The Seven Words of Highest Grace from Our Saviour on the Cross (1 of 7)

For the season of Lent, we offer our translations of Greiffenberg’s series based on the Seven Last Words of Christ. These “words,” or brief sayings, gathered from the four gospel accounts, are Christ’s last utterances on the cross. For centuries, Christians have used them in Lenten devotions. Many composers have set this group of texts to music.

The first: “Father, forgive them, for they know not what they do” (Luke 23:34)

Forgive, O Father, what they do to me.
The deed is wicked; yet my spilt blood is good
for the wicked, even for those who spilled it.
I offer it for those so keen to wound me:
life, in my blood, destroys the murderers' death.
My blood, a fiery passion for the world,
is also a wondrous flood that wipes out sin,
wringing forgiveness out of every drop.

If only they repent their evil, it will be atoned.
My grace rejoices in repentance and humility.
I want the power of my blood to serve all people:
none should forgo salvation, fearing their unworthiness.
Who is more unworthy than those who wound me?
Yet if they trust me, I will make them whole.

Click here to read this sonnet in the original German.

On My Sweetest and Dearest Lord Jesus, at New Year’s Time

Jesus, first among the first, and yet without beginning,
my soul's soul and spring, all nations' bliss and comfort!
May the highest good, your blood, be this year's foundation
of my thoughts and deeds, my goals and my intentions,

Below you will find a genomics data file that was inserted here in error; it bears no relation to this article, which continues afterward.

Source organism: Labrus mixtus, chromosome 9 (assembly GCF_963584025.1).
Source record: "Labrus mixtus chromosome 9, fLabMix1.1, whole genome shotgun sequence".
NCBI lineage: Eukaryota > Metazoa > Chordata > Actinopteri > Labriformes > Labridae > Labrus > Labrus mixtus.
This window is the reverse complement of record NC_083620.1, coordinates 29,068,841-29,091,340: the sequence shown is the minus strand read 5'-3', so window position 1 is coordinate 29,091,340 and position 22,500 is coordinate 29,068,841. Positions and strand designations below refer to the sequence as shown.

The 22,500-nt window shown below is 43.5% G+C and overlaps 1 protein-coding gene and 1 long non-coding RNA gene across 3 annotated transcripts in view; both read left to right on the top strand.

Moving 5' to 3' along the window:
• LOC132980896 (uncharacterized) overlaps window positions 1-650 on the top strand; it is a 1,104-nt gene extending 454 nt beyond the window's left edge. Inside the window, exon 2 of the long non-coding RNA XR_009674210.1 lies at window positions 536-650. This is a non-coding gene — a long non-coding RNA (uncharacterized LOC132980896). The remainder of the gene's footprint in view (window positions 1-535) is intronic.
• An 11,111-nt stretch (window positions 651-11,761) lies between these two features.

that whatever lives in me lives to praise you, O my Lord.
Let no vein pulse in me, except to serve you,
every breath bring praise to our Creator.
I will not let you go, O Jesus, until you are my all.
Although my hateful depths should make you turn from me,
your love, magnificent in faithfulness,
would sooner leave the father's lap than leave me lost.
O Joy! You gladly left God's glittering heaven for the wretched stable
to end our sin and misery.
You think on us eternally; help us in this time!

Click here to read this sonnet in the original German.

Categorized as New Year

New Year’s Thoughts: when, on Holy New Year’s Day, the moon was in Sagittarius

Greiffenberg’s inspiration for this sonnet apparently came from observing the night sky. Sagittarius is one of the constellations of the (western) zodiac; its pictorial emblem is a centaur with a bow and arrow. The reference to the Old Testament story of Gideon comes from Judges 6:36-40.

Strike, oh strike the target in my Fortune’s Wheel,
you heavenly inspiration, love-inflamed archer!
My mouth shoots out your praise and honour
like arrows from a bow.
Let no misfortune’s wind deflect their flight.
Grant sun-like steadiness to stay on course,
and when the weakened bow of my body breaks,
I won’t care as long as I’m resolved in my intent.
O bless now what is new in this New Year.
The devil has prepared a thousand arrows—
screw them into his heart! Instead,
let hosts of grace and help always attend me.
As rain on Gideon’s fleece, let blessings fall on me.
Appear with your new help in this New Year.

Click here to read this sonnet in the original German.

Categorized as New Year

On Holy New Year’s Day: The Great Comfort of Jesus’ Name

Jesus, be my only comfort, no matter what might be.
If I have you, I have all things: beloved Jesus Christ!
You, my strength and power, indeed my very life.
This year, let me be rooted in your grace,
and let your great star-counsel prove powerful in deed.
Your grace, our faith, make all things possible.
To you, all human might and craftiness are spider webs.
Speak to my request your powerful word: it will be done!

My hope has bloomed so long: provide, this year,
new fruits of joy and good fortune. What more can I desire
when I possess this gift: your love-ignited blood!
Is anything on earth so costly, sweet and precious?
Dear Jesus-child, let me abide forever in your grace,
no matter what in this whole world might come.

Click here to see this sonnet in the original German.

Categorized as New Year